He listened to all this in horror. The thought that for whole years, decades even, his own father had been a secret police informer shocked him. He had come back to the matter over and over again, but either his mother didn’t know any more, or else she felt she shouldn’t say any more. One day, however, when they were talking about the post-war years, she went back to the subject once again.
“Those were terrible times. Even today it’s hard to understand. Sometimes people even disappeared literally from one moment to the next, and no one dared ask where they had gone. To this day no one knows what happened to them. Yet at the same time among the communists you met people whose acquaintance you could regard as an honour, honest people, morally unblemished, genuinely concerned with helping others, weaker, endangered people. In those days they were afraid too, and it was so terrifying that they were afraid of their own people. They spoke in a sort of code, they communicated in a bizarre language whose meaning no one would be able to decipher nowadays.”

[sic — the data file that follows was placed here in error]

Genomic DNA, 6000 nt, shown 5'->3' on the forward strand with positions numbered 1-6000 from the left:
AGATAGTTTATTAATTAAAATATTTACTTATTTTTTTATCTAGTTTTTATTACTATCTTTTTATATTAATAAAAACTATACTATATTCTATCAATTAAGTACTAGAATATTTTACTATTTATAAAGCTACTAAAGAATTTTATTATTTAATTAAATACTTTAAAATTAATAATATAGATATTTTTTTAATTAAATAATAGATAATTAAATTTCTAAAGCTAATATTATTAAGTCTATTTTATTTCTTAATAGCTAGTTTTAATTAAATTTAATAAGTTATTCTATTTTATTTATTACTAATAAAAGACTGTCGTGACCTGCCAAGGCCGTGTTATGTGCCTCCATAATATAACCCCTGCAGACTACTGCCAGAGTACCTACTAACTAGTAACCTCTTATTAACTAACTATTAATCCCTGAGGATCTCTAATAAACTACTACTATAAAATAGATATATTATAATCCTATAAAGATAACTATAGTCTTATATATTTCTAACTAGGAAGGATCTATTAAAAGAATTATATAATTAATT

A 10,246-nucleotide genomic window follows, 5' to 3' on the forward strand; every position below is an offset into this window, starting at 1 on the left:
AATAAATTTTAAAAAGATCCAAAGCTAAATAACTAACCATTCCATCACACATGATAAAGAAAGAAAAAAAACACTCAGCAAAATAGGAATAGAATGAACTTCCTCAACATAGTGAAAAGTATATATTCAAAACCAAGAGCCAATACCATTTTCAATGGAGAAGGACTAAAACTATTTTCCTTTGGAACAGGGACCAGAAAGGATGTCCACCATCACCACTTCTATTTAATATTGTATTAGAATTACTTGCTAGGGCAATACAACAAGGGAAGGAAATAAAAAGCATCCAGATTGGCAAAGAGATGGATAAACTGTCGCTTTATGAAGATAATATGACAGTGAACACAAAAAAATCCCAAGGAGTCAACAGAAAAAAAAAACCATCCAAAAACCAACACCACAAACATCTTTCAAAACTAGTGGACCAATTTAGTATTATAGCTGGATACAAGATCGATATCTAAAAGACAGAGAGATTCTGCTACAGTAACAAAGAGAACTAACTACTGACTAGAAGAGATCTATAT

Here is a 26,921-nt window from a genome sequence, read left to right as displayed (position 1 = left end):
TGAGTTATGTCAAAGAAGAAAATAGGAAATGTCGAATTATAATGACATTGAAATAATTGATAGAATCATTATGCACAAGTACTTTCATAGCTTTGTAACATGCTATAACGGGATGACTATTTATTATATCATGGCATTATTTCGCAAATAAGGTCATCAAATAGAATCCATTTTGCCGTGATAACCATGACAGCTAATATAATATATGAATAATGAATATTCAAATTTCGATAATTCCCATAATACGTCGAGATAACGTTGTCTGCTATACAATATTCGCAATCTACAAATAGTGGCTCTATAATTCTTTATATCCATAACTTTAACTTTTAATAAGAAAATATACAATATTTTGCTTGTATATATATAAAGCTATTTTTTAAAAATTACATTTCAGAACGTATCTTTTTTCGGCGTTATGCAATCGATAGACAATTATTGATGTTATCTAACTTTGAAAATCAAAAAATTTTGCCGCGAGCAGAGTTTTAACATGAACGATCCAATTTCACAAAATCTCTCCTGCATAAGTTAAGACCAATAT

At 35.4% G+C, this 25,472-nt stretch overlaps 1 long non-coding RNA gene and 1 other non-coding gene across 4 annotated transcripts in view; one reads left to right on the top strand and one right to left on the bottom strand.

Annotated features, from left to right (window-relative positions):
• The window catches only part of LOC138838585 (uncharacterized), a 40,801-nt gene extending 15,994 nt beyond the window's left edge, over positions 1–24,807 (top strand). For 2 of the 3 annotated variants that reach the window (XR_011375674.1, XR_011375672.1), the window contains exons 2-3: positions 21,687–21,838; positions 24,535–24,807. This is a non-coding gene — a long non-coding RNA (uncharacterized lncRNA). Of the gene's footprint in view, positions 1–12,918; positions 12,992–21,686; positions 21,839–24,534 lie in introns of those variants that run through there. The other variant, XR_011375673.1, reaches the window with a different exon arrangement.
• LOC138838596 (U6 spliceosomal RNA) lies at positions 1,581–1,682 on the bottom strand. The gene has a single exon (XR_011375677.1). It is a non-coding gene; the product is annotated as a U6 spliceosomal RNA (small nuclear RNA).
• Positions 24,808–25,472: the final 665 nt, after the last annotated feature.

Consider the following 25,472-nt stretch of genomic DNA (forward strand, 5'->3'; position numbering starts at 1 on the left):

He knew how the story continued but he didn’t know how the continuation continued. He already knew, or to be precise he already knew a while earlier, that the conversation was about his father, the father who had been a secret informer for the security service. It was not clear to him whether his father had signed some document, a declaration of cooperation or something of the kind, but it was obvious that he hadn’t taken any money for it, and it was just about certain he had wriggled out of it rather than actually informed. So it was this time too, as confirmed by the story he heard:
“So I took the risk, and it turned out I did the right thing. I was right too, to be wary of a trap. It was meant to be a trap, except that the man used for it turned out to be my ally. Once we were at his house, almost as soon as we arrived he told me his situation. The secret police had blackmailed him to force him to cooperate. He warned me that he’d have to file a report on our meeting, and so together, really, we worked out what should be in the report. I admit I felt pleasantly at home in that flat. Not for long, though, just under two weeks. A nice, typical intellectual atmosphere, as if still before the war, lots of books, including lots of old German ones. I even found Heine among them.”
Translated by Antonia Lloyd-Jones